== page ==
Did you read the particular reviews or just browse the intro info from the 3 links of his i provided?
From his 870 review:
(5 of 7 Sound-related) 7 improvements in PX-870 over previous models:
1. The piano sound is noticeably better than on the previous models because the piano sound chip was upgraded to be even more natural like a real piano with better expression and more organic piano tonal elements than before. You can really tell the difference if listening to both models. Also there is one more acoustic piano sound added along with some of the non-piano instruments that have been re-voiced and improved for greater authenticity. The stereo strings, choirs, harpsichord, electric pianos, etc, really do sound good and are a joy to play especially as compared to other digital pianos in this price range.
2. The sustain pedal decay time has dramatically improved so that when you hold down the sustain-damper pedal you will hear more sustain volume and noticeably more sustain decay time than ever before and when that happens you get a more organic & natural piano sound particularly when playing legato and using more sustain pedaling. The notes of the piano sound mix together more evenly and produce a smoother and more balanced tonal expression across the entire 88 keys that was not able to be achieved on the previous models.
3. The speaker projection system has changed on the PX-870. The former models had a hinged lid where part of the lid could be propped up so the piano sound could come out of the piano top. That was a very good idea but the down-side was that with the lid propped open, you could not rest any music, music lamp, or any other items on the piano top because they would fall off. Casio designed a new speaker projection system that allows the piano sound to come up and out of the piano top without the need of a lid.
There is a brand new speaker system in the piano that diverts part of the piano sound up and out through a long but narrow speaker grill that goes the length of the piano top and is inset and flush with the top. It's located more towards the back top of the piano. The piano sound is also projected forward through speakers in the piano.
In this way there is better sound disbursement and top remains closed so it has a sleeker look, no more hinged lid like the previous model that could potentially break, and you can put things on the piano top without those items sliding off because of the previous models' partially raised and tilted lid. These are very well designed improvements that upgrades this new model in a noticeable way.
5. The headphone listening experience has been improved over the previous models with new "headphone mode" with improved electronics that creates a more realistic stereo listening environment when using any good stereo headphones.
6. A Volume Sync system has been added to the PX-870 which allows the piano to have better low frequency response when playing the piano at lower volumes which is a good thing. This type of electronics has been available in digital pianos before but not in this price range.
PX-870 Key Action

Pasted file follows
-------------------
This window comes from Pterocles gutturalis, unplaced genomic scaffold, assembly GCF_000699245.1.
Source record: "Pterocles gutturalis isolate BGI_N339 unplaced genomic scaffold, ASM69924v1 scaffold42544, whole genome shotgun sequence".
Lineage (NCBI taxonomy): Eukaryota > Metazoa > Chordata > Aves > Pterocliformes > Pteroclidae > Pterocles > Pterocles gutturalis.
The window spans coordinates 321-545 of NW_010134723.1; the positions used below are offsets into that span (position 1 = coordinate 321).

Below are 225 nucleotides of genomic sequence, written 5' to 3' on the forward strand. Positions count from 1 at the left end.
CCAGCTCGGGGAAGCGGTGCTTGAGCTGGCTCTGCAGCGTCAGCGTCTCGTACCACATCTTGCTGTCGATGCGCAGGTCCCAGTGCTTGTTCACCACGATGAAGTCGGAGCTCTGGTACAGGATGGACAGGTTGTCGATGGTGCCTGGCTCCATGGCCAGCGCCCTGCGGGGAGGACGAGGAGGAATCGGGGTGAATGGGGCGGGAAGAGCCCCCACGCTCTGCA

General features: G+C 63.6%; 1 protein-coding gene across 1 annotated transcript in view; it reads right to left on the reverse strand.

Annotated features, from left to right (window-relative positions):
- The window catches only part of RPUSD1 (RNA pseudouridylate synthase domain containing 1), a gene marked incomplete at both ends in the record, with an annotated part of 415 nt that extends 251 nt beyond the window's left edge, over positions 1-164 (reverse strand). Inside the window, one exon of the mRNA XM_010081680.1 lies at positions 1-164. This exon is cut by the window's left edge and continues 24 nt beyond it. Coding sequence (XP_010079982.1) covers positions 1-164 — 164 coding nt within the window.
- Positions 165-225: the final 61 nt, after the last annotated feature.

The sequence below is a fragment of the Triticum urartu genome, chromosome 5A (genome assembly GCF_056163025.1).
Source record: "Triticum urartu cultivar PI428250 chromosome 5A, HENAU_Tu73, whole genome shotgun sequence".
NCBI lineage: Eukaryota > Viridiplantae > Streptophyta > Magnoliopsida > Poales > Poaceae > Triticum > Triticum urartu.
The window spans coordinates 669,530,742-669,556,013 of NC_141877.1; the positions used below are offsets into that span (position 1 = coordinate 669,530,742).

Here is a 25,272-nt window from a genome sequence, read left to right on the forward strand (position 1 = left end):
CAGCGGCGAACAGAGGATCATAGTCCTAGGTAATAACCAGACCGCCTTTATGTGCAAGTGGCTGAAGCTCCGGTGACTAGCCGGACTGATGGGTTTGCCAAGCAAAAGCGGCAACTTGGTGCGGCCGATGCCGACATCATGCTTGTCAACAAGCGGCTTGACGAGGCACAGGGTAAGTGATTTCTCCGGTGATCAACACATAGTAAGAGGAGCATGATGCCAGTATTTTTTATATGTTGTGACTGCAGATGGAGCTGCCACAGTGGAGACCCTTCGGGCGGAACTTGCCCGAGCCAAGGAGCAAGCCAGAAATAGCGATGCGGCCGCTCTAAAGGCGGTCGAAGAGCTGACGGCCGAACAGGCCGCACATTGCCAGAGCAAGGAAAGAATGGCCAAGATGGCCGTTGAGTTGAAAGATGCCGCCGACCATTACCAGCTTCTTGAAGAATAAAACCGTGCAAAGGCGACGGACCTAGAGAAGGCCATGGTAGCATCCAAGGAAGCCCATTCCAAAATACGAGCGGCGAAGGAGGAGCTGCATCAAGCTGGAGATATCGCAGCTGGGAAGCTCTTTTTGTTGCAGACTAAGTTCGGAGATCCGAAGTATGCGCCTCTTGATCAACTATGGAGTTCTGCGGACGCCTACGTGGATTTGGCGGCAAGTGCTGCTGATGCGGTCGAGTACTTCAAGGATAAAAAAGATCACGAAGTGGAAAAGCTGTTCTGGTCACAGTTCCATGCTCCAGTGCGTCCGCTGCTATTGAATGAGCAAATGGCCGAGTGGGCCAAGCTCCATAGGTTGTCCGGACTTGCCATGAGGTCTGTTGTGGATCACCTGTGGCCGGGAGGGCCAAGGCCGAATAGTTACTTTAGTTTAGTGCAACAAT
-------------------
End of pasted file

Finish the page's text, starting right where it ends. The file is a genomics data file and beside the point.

As far as the the rest of the piano goes, and especially with the key action, Casio has kept their popular 3-sensor per key-weighted-graded piano style key action in the PX-870 which was also in the former model. I believe they're doing this because so many people who owned the prior model really liked the key weight, balance, and movement of that key action so it has not changed and 3-sensors per key helps with better key repetition recognition. When it comes to shopping for a new digital piano, the key action should be considered the most important part of the decision making process for most people including piano students. Personally I like the Casio key action better than the other furniture cabinet pianos under $1100 internet price and it feels like an acoustic piano in a number of ways.
Be aware that no digital piano in this price range actually feels exactly like a real acoustic piano, but this one comes pretty close and for most people, including more advanced players, you can take your music pretty far on this new piano. Also th new synthetic ivory and ebony key-tops have been improved and are much smoother with a better tactile feel than ever before and I noticed this right away when I played it. The synthetic ivory and ebony keys also help with absorption of moisture from your fingers so that the piano is more enjoyable to play if you're the type of person who has sweatier fingers.”
From his S3000 review ( *a particularly good read because of the section that explains how different brands’ generic support of “GM” often does not equate to consistent playback sound when playing “GM MIDI song files” through this DP versus that DP versus the other DP/drew-r):
“ PIANO KEY ACTION, SOUND, AND PEDALING
So now that I have explained how great the overall music can be in this instrument, the actual "star of the show" in the PXS3000 is the new piano key action, piano sound chip, and piano pedaling system because after-all, what most people want when purchasing a portable (or any) digital piano is for that instrument to be as realistic as possible in terms of an authentic piano playing experience within its price range. Up until now there has been some acceptable portable digital pianos and some good portable digital pianos out there under $1000...but nothing truly "hands down" outstanding. Yes, there certainly are other portable digital pianos with some compelling digital technology built in such as the Casio PX360, Kawai ES110, Roland FP30, and a few others as I mentioned earlier, but not with the capabilities of this new Casio PXS model. I do know there are people who don't want to spend any more than about $500 for a new digital piano and even Casio has a couple models under $500 that could be good options for the beginner.